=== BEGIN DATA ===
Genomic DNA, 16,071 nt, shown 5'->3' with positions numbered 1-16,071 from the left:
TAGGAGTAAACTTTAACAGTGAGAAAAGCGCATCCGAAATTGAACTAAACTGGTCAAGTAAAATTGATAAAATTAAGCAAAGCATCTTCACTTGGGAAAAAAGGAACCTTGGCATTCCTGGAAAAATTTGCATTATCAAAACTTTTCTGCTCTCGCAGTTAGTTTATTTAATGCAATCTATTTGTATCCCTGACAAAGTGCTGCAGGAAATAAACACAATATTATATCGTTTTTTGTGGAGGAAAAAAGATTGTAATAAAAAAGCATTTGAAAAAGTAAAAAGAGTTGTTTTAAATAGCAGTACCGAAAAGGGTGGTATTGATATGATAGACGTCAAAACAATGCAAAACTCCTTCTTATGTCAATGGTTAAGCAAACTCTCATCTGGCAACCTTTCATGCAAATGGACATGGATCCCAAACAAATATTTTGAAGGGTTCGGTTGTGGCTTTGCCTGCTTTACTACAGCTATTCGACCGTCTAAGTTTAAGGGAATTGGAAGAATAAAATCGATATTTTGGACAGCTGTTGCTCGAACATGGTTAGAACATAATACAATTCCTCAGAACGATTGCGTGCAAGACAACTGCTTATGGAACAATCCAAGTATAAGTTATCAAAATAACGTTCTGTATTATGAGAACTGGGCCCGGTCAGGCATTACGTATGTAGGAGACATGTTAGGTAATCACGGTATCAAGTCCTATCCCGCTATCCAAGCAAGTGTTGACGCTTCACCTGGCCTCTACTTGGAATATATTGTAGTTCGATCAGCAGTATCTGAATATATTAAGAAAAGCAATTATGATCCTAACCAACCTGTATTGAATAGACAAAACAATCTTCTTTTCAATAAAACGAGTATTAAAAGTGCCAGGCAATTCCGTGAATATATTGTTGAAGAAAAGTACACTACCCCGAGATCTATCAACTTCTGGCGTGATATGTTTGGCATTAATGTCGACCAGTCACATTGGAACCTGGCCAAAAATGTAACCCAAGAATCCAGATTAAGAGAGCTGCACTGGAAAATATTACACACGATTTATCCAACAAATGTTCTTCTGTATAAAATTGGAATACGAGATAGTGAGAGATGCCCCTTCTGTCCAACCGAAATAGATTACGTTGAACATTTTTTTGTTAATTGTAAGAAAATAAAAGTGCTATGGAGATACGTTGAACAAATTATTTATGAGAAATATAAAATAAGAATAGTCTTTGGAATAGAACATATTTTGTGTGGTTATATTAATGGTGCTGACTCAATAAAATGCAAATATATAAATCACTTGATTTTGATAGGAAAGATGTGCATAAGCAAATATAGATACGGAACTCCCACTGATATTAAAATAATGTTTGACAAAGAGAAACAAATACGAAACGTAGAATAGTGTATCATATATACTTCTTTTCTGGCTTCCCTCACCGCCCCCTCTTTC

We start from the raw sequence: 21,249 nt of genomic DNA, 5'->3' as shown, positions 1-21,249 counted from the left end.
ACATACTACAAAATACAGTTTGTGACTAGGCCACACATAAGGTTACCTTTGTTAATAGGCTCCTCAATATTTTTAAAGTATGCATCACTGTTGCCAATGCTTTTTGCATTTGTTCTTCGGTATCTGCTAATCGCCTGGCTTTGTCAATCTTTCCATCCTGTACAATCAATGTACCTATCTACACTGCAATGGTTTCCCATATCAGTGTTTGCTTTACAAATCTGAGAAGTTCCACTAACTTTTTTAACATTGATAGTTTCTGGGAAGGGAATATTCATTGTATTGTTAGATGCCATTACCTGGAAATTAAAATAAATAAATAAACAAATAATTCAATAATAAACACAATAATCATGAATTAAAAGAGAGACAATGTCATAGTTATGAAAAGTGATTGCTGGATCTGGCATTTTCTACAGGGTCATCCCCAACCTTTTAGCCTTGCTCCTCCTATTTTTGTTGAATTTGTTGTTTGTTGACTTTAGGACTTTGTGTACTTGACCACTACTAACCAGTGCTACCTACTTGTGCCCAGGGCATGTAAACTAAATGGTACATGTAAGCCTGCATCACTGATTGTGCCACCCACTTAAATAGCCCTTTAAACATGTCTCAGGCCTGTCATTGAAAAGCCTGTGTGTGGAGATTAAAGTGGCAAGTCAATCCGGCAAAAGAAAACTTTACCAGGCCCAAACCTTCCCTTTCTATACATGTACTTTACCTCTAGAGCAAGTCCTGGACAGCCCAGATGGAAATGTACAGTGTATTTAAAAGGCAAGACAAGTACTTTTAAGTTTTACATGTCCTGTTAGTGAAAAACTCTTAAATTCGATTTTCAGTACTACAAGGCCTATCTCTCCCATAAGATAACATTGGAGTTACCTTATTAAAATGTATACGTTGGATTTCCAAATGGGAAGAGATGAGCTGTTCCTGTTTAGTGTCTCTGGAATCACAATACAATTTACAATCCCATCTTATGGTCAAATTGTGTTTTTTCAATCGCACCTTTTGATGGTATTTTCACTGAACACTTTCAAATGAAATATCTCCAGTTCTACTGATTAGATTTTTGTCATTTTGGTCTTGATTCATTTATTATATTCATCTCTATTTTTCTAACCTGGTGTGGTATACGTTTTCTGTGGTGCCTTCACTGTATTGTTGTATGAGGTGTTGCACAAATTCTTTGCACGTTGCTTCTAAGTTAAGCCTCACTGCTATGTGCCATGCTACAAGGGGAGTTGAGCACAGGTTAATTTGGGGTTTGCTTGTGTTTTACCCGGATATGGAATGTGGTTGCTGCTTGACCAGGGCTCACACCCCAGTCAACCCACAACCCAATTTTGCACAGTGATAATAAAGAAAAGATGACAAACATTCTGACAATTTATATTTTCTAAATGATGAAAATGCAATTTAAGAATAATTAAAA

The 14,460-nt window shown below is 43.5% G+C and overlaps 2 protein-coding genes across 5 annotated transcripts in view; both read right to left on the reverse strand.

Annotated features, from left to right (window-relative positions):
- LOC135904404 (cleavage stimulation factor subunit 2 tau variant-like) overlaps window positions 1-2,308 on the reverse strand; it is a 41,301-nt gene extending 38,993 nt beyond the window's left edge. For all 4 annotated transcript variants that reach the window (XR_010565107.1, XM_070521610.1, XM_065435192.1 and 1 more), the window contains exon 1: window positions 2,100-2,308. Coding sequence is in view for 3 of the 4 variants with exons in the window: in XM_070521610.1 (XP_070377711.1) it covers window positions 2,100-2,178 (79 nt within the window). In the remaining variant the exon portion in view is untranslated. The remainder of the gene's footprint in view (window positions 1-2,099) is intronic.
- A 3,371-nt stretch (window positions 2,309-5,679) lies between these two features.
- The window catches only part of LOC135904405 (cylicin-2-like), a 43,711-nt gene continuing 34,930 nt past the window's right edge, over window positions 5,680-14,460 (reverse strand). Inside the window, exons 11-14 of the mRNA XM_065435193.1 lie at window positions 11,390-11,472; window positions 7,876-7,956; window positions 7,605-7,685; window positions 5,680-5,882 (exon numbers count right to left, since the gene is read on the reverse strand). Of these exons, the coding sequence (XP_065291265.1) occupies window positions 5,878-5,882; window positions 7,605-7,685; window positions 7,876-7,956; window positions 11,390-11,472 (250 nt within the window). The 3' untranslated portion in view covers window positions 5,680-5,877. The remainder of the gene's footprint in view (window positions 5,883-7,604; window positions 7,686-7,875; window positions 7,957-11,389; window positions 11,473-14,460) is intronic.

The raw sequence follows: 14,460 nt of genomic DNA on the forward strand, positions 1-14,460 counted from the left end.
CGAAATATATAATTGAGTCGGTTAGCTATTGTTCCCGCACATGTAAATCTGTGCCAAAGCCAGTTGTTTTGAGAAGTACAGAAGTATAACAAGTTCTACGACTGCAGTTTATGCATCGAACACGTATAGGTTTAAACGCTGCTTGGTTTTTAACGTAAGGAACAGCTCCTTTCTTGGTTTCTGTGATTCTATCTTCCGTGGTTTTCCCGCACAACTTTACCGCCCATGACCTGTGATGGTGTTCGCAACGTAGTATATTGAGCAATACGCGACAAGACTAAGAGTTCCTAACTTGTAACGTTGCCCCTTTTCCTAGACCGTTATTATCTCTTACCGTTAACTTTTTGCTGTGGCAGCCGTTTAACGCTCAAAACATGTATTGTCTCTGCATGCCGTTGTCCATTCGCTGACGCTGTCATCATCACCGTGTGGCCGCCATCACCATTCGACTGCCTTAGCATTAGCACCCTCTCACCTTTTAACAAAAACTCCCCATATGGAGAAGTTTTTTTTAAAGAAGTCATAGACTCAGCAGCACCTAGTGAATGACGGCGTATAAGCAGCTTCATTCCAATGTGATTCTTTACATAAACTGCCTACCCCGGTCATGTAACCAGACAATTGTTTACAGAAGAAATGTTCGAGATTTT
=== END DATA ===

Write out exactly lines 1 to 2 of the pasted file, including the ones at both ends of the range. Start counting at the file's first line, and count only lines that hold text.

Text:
Genomic DNA, 16,071 nt, shown 5'->3' with positions numbered 1-16,071 from the left:
TAGGAGTAAACTTTAACAGTGAGAAAAGCGCATCCGAAATTGAACTAAACTGGTCAAGTAAAATTGATAAAATTAAGCAAAGCATCTTCACTTGGGAAAAAAGGAACCTTGGCATTCCTGGAAAAATTTGCATTATCAAAACTTTTCTGCTCTCGCAGTTAGTTTATTTAATGCAATCTATTTGTATCCCTGACAAAGTGCTGCAGGAAATAAACACAATATTATATCGTTTTTTGTGGAGGAAAAAAGATTGTAATAAAAAAGCATTTGAAAAAGTAAAAAGAGTTGTTTTAAATAGCAGTACCGAAAAGGGTGGTATTGATATGATAGACGTCAAAACAATGCAAAACTCCTTCTTATGTCAATGGTTAAGCAAACTCTCATCTGGCAACCTTTCATGCAAATGGACATGGATCCCAAACAAATATTTTGAAGGGTTCGGTTGTGGCTTTGCCTGCTTTACTACAGCTATTCGACCGTCTAAGTTTAAGGGAATTGGAAGAATAAAATCGATATTTTGGACAGCTGTTGCTCGAACATGGTTAGAACATAATACAATTCCTCAGAACGATTGCGTGCAAGACAACTGCTTATGGAACAATCCAAGTATAAGTTATCAAAATAACGTTCTGTATTATGAGAACTGGGCCCGGTCAGGCATTACGTATGTAGGAGACATGTTAGGTAATCACGGTATCAAGTCCTATCCCGCTATCCAAGCAAGTGTTGACGCTTCACCTGGCCTCTACTTGGAATATATTGTAGTTCGATCAGCAGTATCTGAATATATTAAGAAAAGCAATTATGATCCTAACCAACCTGTATTGAATAGACAAAACAATCTTCTTTTCAATAAAACGAGTATTAAAAGTGCCAGGCAATTCCGTGAATATATTGTTGAAGAAAAGTACACTACCCCGAGATCTATCAACTTCTGGCGTGATATGTTTGGCATTAATGTCGACCAGTCACATTGGAACCTGGCCAAAAATGTAACCCAAGAATCCAGATTAAGAGAGCTGCACTGGAAAATATTACACACGATTTATCCAACAAATGTTCTTCTGTATAAAATTGGAATACGAGATAGTGAGAGATGCCCCTTCTGTCCAACCGAAATAGATTACGTTGAACATTTTTTTGTTAATTGTAAGAAAATAAAAGTGCTATGGAGATACGTTGAACAAATTATTTATGAGAAATATAAAATAAGAATAGTCTTTGGAATAGAACATATTTTGTGTGGTTATATTAATGGTGCTGACTCAATAAAATGCAAATATATAAATCACTTGATTTTGATAGGAAAGATGTGCATAAGCAAATATAGATACGGAACTCCCACTGATATTAAAATAATGTTTGACAAAGAGAAACAAATACGAAACGTAGAATAGTGTATCATATATACTTCTTTTCTGGCTTCCCTCACCGCCCCCTCTTTC